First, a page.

The smokers paradox in patients with acute coronary syndrome: a systematic review Full Text
BMC Medicine, 08/26/2011
Evidence Based Medicine
Aune E et al. – The "smoker's paradox" was observed in some studies of acute myocardial infarction (AMI) patients in the pre–thrombolytic and thrombolytic era, whereas no studies of a contemporary population with acute coronary syndrome have found evidence for such a paradox.Methods
- Relevant studies published by September 2010 were identified through literature searches using EMBASE (from 1980), MEDLINE (from 1963) and the Cochrane Central Register of Controlled Trials, with a combination of text words and subject headings used.
- English–language original articles were included if they presented data on hospitalised patients with defined acute coronary syndrome, reported at least in–hospital mortality, had a clear definition of smoking status (including ex–smokers), presented crude and adjusted mortality data with effect estimates, and had a study sample of >100 smokers and >100 non–smokers.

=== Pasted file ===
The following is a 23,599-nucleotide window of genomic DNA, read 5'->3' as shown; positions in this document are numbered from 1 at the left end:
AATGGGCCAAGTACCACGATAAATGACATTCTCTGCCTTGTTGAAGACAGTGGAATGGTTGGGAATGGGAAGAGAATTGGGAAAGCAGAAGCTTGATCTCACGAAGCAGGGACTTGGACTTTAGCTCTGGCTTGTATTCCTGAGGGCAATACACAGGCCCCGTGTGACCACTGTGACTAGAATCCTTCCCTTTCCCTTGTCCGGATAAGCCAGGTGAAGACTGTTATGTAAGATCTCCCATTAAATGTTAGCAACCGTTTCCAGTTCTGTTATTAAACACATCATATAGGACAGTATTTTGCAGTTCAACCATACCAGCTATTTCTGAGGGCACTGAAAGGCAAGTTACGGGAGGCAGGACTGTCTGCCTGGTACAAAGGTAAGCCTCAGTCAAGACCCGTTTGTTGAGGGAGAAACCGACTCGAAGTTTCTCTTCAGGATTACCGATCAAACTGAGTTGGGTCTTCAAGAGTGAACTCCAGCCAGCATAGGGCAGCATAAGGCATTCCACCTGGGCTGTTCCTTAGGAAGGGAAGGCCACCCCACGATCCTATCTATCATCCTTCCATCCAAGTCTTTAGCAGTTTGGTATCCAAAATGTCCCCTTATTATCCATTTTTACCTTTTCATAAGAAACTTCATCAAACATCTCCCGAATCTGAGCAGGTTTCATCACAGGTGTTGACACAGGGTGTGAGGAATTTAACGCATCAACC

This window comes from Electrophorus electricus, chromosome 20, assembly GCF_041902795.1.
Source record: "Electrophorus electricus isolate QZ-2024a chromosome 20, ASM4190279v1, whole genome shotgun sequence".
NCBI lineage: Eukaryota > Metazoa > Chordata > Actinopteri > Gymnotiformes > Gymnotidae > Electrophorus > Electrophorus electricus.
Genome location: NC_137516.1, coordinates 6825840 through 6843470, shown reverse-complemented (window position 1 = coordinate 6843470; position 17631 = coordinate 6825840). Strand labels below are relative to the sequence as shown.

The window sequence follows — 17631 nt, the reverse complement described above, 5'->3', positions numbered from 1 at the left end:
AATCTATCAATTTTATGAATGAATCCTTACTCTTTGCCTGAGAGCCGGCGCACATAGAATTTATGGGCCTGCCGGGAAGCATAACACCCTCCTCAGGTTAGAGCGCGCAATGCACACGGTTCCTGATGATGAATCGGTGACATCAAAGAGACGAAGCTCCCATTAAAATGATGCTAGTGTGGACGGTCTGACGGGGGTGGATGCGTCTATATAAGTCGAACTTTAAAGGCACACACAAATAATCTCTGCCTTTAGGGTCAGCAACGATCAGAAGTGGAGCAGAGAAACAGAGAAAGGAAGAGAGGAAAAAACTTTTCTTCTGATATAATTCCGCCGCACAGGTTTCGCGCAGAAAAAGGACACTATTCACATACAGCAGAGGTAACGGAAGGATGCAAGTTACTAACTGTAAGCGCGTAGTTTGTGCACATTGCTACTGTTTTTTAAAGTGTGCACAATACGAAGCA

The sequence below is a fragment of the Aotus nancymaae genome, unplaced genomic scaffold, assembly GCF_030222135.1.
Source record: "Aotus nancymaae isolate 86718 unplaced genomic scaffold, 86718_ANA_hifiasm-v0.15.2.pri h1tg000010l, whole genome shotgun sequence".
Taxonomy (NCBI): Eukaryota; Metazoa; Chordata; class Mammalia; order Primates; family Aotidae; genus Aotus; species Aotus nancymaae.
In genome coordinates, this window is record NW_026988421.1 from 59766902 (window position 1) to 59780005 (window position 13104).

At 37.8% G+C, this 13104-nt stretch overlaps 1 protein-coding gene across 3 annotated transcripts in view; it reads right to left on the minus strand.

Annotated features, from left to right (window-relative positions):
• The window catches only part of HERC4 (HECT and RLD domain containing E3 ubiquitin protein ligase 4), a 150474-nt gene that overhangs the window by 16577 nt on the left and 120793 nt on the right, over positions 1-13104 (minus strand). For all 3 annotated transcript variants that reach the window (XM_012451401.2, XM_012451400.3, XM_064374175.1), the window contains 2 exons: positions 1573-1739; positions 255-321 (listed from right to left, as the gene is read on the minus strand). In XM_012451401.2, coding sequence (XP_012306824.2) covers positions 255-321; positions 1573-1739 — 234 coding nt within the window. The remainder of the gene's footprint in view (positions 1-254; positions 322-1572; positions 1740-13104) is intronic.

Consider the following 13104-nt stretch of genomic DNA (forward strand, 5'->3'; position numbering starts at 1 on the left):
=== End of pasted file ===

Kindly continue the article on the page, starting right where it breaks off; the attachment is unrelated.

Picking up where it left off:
- Two investigators independently reviewed all titles and abstracts in order to identify potentially relevant articles, with any discrepancies resolved by repeated review and discussion.
- A total of 978 citations were identified, with 18 citations from 17 studies included thereafter.
- Six studies (one observational study, three registries and two randomised controlled trials on thrombolytic treatment) observed a "smoker's paradox".
- Between the 1980s and 1990s these studies enrolled patients with acute myocardial infarction (AMI) according to criteria similar to the World Health Organisation criteria from 1979.
- Among the remaining 11 studies not supporting the existence of the paradox, five studies represented patients undergoing contemporary management.